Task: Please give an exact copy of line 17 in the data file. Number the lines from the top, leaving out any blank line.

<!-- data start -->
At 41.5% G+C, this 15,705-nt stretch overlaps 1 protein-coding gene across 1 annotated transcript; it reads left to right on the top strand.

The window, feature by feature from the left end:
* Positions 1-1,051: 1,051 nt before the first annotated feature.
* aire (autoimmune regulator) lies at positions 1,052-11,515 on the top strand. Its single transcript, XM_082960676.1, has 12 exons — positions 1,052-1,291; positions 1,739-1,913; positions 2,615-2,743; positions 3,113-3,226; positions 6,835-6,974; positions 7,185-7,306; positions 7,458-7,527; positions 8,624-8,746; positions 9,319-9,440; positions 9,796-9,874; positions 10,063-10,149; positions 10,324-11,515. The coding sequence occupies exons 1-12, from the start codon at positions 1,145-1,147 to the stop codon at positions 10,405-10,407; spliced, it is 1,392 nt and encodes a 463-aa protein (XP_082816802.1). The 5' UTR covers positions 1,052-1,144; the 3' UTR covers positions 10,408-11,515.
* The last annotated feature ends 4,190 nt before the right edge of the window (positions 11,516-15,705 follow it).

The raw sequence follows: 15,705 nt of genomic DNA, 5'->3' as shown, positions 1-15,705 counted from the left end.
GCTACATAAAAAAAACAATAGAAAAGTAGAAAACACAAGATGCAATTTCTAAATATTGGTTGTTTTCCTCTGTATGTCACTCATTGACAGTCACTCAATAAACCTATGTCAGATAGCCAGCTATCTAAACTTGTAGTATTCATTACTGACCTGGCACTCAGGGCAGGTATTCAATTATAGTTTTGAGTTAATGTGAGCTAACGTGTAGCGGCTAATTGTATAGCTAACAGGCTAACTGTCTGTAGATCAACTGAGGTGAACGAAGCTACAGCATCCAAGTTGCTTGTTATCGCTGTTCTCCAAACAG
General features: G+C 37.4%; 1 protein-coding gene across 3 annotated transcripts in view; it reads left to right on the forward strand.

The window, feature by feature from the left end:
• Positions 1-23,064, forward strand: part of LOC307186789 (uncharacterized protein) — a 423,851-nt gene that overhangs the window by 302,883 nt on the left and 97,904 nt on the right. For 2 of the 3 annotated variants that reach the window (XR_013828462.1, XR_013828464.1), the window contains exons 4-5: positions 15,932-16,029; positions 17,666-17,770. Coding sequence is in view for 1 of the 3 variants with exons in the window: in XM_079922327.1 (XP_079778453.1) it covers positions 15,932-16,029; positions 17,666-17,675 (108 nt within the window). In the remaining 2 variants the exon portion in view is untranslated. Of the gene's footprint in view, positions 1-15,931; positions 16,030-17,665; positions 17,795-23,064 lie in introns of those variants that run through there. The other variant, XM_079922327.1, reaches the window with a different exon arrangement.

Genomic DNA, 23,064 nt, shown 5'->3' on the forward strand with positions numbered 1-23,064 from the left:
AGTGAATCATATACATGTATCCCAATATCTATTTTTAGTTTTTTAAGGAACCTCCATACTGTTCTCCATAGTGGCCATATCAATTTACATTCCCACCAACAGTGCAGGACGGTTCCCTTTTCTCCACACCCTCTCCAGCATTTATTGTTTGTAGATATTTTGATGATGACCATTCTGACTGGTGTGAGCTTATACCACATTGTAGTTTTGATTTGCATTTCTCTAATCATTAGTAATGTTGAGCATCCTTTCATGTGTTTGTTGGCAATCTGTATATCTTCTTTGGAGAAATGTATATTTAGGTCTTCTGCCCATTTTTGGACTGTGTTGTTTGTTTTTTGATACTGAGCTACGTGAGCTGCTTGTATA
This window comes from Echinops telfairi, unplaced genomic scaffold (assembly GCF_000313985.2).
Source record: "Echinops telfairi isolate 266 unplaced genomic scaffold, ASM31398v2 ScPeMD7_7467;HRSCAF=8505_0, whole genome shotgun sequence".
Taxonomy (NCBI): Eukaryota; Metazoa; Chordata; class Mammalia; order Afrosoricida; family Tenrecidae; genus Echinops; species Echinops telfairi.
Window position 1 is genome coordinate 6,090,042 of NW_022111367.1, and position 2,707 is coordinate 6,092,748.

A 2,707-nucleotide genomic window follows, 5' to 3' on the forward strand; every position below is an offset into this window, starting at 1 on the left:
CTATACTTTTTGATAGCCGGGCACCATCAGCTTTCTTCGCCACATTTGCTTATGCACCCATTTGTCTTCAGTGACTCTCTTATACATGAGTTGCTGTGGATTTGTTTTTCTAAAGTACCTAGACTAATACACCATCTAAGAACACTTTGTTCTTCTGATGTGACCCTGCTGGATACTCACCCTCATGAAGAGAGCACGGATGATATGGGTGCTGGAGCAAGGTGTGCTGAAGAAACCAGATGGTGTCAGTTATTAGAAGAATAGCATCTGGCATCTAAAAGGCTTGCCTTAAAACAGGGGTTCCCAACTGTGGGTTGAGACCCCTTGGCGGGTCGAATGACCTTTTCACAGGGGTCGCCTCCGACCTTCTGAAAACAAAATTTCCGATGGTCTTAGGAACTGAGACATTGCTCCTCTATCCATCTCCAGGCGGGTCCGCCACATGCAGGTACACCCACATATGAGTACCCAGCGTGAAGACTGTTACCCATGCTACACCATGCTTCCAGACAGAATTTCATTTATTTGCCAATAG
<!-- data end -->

A 2,707-nucleotide genomic window follows, 5' to 3' on the forward strand; every position below is an offset into this window, starting at 1 on the left: